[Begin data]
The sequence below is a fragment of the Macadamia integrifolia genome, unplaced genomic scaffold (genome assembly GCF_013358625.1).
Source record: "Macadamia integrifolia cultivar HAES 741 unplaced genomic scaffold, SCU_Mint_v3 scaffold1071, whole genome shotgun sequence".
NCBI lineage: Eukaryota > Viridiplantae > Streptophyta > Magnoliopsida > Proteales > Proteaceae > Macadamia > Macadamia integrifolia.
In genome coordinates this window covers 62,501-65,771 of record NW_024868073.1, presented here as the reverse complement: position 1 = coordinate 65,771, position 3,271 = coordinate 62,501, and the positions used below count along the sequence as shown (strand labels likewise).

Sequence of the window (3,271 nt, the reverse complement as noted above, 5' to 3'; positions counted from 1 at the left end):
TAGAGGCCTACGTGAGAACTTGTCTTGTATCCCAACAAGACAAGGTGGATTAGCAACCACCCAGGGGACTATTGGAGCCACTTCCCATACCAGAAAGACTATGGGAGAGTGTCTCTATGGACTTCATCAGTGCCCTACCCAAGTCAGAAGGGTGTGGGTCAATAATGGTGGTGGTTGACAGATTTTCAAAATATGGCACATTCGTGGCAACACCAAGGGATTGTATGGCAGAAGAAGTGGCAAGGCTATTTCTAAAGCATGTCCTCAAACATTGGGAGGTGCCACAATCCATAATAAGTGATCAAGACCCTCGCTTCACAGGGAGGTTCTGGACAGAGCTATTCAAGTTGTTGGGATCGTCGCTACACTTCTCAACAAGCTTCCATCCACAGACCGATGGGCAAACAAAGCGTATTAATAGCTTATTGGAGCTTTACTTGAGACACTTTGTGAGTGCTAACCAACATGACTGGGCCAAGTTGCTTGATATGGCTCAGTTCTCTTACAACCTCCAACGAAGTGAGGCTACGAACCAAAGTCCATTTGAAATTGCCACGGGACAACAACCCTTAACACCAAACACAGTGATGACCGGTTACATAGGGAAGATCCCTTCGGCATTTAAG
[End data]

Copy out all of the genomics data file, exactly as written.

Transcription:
The sequence below is a fragment of the Macadamia integrifolia genome, unplaced genomic scaffold (genome assembly GCF_013358625.1).
Source record: "Macadamia integrifolia cultivar HAES 741 unplaced genomic scaffold, SCU_Mint_v3 scaffold1071, whole genome shotgun sequence".
NCBI lineage: Eukaryota > Viridiplantae > Streptophyta > Magnoliopsida > Proteales > Proteaceae > Macadamia > Macadamia integrifolia.
In genome coordinates this window covers 62,501-65,771 of record NW_024868073.1, presented here as the reverse complement: position 1 = coordinate 65,771, position 3,271 = coordinate 62,501, and the positions used below count along the sequence as shown (strand labels likewise).

Sequence of the window (3,271 nt, the reverse complement as noted above, 5' to 3'; positions counted from 1 at the left end):
TAGAGGCCTACGTGAGAACTTGTCTTGTATCCCAACAAGACAAGGTGGATTAGCAACCACCCAGGGGACTATTGGAGCCACTTCCCATACCAGAAAGACTATGGGAGAGTGTCTCTATGGACTTCATCAGTGCCCTACCCAAGTCAGAAGGGTGTGGGTCAATAATGGTGGTGGTTGACAGATTTTCAAAATATGGCACATTCGTGGCAACACCAAGGGATTGTATGGCAGAAGAAGTGGCAAGGCTATTTCTAAAGCATGTCCTCAAACATTGGGAGGTGCCACAATCCATAATAAGTGATCAAGACCCTCGCTTCACAGGGAGGTTCTGGACAGAGCTATTCAAGTTGTTGGGATCGTCGCTACACTTCTCAACAAGCTTCCATCCACAGACCGATGGGCAAACAAAGCGTATTAATAGCTTATTGGAGCTTTACTTGAGACACTTTGTGAGTGCTAACCAACATGACTGGGCCAAGTTGCTTGATATGGCTCAGTTCTCTTACAACCTCCAACGAAGTGAGGCTACGAACCAAAGTCCATTTGAAATTGCCACGGGACAACAACCCTTAACACCAAACACAGTGATGACCGGTTACATAGGGAAGATCCCTTCGGCATTTAAG